Philadelphia, Here I Come! – Buoyant and Tender

1962. Ballybeg, County Donegal, Ireland. It’s the night before the public Gar, Gareth O’Donnell (David McElwee), leaves for a new life in Philadelphia. Tortured uncertainty has conjured private Gar (A.J. Shively), an alter ego who expresses what Gareth cannot; observes, cheers, goads, and derides the hero. “One cannot look at one’s alter ego,” Friel wrote. Thus, the two never make eye contact or, despite clever proximity, touch.

Bounding in singing “Philadelphia Here I Come” to the tune of “California Here I Come,” Public Gar seems exultant. Supporting the impression, private Gar reminds the young man, “You’re free of him and the stinkin’ bloody shop.” He’s referring to public Gar’s dour, uncommunicative father, S.B. (Ciarán O`Reilly), called “boss” by Madge and secretly nicknamed “Screwballs” by private Gar. Only in a late scene do we get a glimpse of his Da’s unspoken love – couched in remembrance that may never have occurred.

Ciarán O`Reilly (Screwballs), Madge (Terry Donnelly)

Also the co-founder and co-artistic director of Irish Rep, it’s been some time since we’ve seen O’Reilly act. He so immerses himself in this understated, yet detailed portrayal, one sees the taciturn old man not the garrulous artist. I literally didn’t recognize him at first.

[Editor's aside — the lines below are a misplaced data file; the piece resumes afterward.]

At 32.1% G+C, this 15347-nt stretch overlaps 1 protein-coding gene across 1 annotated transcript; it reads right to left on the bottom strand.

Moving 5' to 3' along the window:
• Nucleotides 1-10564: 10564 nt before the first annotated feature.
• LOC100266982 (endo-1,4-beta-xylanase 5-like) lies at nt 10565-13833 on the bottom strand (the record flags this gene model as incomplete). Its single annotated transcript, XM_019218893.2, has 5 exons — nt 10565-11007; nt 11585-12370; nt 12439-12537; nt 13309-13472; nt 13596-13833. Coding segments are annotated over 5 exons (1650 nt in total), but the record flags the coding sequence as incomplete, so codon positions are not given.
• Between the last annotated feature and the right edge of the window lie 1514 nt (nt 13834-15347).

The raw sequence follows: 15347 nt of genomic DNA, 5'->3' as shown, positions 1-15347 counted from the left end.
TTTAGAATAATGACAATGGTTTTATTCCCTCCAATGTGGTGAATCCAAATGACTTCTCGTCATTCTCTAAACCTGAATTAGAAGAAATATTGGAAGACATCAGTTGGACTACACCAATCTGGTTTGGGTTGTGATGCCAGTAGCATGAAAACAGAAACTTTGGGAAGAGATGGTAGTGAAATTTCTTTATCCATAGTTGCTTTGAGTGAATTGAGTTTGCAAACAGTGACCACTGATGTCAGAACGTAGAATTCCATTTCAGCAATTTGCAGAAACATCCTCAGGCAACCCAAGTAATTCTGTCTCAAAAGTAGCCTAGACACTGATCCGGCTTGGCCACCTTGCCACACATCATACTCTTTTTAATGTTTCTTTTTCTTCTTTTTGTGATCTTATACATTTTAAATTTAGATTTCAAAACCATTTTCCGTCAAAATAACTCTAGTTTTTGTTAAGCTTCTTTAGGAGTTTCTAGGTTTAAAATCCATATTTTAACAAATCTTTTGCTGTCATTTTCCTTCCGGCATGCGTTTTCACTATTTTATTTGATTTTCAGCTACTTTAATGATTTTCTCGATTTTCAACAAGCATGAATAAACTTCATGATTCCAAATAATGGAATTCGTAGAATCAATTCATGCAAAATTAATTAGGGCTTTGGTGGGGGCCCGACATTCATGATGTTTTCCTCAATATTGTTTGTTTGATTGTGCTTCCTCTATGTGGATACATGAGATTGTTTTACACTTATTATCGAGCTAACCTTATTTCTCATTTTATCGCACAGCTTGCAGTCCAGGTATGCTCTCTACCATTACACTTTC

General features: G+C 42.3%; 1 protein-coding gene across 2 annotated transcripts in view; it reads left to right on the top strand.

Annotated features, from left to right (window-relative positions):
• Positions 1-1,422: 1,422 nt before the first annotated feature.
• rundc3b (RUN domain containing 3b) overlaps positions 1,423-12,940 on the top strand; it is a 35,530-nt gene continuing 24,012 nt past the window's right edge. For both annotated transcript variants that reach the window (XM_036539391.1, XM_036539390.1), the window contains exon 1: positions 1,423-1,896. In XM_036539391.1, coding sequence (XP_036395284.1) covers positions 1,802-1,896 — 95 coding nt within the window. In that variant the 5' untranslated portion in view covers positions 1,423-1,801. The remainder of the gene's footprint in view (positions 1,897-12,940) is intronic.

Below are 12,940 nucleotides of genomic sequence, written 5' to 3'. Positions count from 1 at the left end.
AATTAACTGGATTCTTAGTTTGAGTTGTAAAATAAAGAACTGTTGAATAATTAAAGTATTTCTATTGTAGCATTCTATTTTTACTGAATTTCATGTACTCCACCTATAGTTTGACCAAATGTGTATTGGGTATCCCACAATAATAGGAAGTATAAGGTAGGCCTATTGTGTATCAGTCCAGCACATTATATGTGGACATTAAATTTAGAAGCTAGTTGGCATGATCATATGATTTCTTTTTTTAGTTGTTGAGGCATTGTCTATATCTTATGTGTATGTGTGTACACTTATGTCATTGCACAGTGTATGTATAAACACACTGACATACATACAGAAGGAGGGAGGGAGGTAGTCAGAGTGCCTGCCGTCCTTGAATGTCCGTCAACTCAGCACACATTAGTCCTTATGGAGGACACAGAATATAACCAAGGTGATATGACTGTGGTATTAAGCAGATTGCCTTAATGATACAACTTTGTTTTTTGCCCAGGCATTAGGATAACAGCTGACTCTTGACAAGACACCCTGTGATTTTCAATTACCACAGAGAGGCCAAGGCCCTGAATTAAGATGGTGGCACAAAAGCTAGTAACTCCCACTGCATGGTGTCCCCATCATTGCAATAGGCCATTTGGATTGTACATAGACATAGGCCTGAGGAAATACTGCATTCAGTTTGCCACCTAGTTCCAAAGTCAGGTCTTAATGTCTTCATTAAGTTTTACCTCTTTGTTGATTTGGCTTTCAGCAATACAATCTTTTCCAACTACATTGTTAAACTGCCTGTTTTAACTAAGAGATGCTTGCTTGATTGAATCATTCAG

Gar has spent his life with nose pressed against the glass of his father’s reticence, fruitlessly waiting for any sign he’s loved or appreciated. Tea and supper never deviate from silent routine, but for the rare work-related question. S.B.’s teeth come out, his hat is removed and replaced. Private Gar assumes the persona of affected, fashion news to describe ordinary apparel and mockingly anticipates word for word what will be said during successive awkward meals.

The two Gars jump, mug, and dance. Private Gar faux-introduces public Gar in fantasized roles of success. The latter plays at being Elvis Presley and an American cowboy riding his suitcase. (Terrific.) An old newspaper recalls his parents’ meeting and wedding – why, he wonders, did she marry him? In turn, this brings to mind public Gar’s ex-fiancé, Katie Doogan (a sympathetic Clare O’Malley), who resignedly married another when public Gar couldn’t get the words out to ask for her hand. Frustrated, we watch in flashback. Like father, like son? Regret is rife.

A.J. Shively (private Gar), David McElwee (public Gar)

Housekeeper/surrogate mother Madge (Terry Donnelly) brings public Gar rope to tie a cardboard suitcase. His mum died when he was a baby. Wry and resolute, she’s the only caring adult in his orbit except, occasionally, schoolmaster Boyle (Patrick Fitzgerald). Of Philadelphia (America?) Boyle says, “I gather it’s a vast, restless place that doesn’t give a damn about the past.” (‘Long the Irish attitude and not unastute.) There’s also a flashback of expatriates Aunt Lizzy (Diedre Madigan) and uncle Con’s (Patrick Fitzgerald) offer to house and find him a hotel job in Philadelphia.

Donnelly, a solid regular at Irish Rep, is a wellspring of small, realistic, endearing moments. Movement is that of Madge. The actor’s gaze and laughs are priceless. Diedre Madigan’s brassy, overbearing Lizzy wears her heart on her sleeve. Her character arrives amusing and familiar with a touch of poignancy.